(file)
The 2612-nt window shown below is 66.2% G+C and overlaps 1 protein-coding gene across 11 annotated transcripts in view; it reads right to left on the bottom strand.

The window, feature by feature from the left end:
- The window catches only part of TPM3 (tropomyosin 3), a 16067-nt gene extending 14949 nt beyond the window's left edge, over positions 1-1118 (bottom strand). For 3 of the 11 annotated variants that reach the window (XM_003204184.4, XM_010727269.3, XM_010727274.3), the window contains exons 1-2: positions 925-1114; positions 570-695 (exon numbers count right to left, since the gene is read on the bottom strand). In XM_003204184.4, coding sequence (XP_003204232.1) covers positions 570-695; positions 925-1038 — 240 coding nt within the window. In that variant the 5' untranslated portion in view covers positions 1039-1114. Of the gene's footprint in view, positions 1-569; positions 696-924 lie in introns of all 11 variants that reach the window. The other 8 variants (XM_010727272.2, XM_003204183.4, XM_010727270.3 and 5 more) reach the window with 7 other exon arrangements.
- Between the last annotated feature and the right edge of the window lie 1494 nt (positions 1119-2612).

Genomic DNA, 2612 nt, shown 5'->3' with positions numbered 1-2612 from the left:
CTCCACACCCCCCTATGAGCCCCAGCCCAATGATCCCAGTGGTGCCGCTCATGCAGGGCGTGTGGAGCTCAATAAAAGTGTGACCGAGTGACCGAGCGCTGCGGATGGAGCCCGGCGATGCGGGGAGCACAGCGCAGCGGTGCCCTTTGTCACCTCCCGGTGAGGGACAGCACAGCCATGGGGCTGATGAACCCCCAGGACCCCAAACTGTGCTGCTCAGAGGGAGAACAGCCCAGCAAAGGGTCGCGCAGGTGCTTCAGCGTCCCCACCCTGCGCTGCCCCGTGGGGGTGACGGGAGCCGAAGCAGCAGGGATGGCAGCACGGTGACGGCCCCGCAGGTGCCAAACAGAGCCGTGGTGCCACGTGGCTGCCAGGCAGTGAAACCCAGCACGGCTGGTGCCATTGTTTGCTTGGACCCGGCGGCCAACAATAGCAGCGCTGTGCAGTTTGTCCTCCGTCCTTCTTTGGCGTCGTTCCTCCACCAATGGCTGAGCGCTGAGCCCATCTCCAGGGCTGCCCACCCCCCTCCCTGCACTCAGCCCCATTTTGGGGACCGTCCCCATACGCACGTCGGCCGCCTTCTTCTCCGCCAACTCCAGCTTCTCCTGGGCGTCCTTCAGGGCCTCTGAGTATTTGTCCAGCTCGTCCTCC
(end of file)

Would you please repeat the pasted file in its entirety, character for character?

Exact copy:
The 2612-nt window shown below is 66.2% G+C and overlaps 1 protein-coding gene across 11 annotated transcripts in view; it reads right to left on the bottom strand.

The window, feature by feature from the left end:
- The window catches only part of TPM3 (tropomyosin 3), a 16067-nt gene extending 14949 nt beyond the window's left edge, over positions 1-1118 (bottom strand). For 3 of the 11 annotated variants that reach the window (XM_003204184.4, XM_010727269.3, XM_010727274.3), the window contains exons 1-2: positions 925-1114; positions 570-695 (exon numbers count right to left, since the gene is read on the bottom strand). In XM_003204184.4, coding sequence (XP_003204232.1) covers positions 570-695; positions 925-1038 — 240 coding nt within the window. In that variant the 5' untranslated portion in view covers positions 1039-1114. Of the gene's footprint in view, positions 1-569; positions 696-924 lie in introns of all 11 variants that reach the window. The other 8 variants (XM_010727272.2, XM_003204183.4, XM_010727270.3 and 5 more) reach the window with 7 other exon arrangements.
- Between the last annotated feature and the right edge of the window lie 1494 nt (positions 1119-2612).

Genomic DNA, 2612 nt, shown 5'->3' with positions numbered 1-2612 from the left:
CTCCACACCCCCCTATGAGCCCCAGCCCAATGATCCCAGTGGTGCCGCTCATGCAGGGCGTGTGGAGCTCAATAAAAGTGTGACCGAGTGACCGAGCGCTGCGGATGGAGCCCGGCGATGCGGGGAGCACAGCGCAGCGGTGCCCTTTGTCACCTCCCGGTGAGGGACAGCACAGCCATGGGGCTGATGAACCCCCAGGACCCCAAACTGTGCTGCTCAGAGGGAGAACAGCCCAGCAAAGGGTCGCGCAGGTGCTTCAGCGTCCCCACCCTGCGCTGCCCCGTGGGGGTGACGGGAGCCGAAGCAGCAGGGATGGCAGCACGGTGACGGCCCCGCAGGTGCCAAACAGAGCCGTGGTGCCACGTGGCTGCCAGGCAGTGAAACCCAGCACGGCTGGTGCCATTGTTTGCTTGGACCCGGCGGCCAACAATAGCAGCGCTGTGCAGTTTGTCCTCCGTCCTTCTTTGGCGTCGTTCCTCCACCAATGGCTGAGCGCTGAGCCCATCTCCAGGGCTGCCCACCCCCCTCCCTGCACTCAGCCCCATTTTGGGGACCGTCCCCATACGCACGTCGGCCGCCTTCTTCTCCGCCAACTCCAGCTTCTCCTGGGCGTCCTTCAGGGCCTCTGAGTATTTGTCCAGCTCGTCCTCC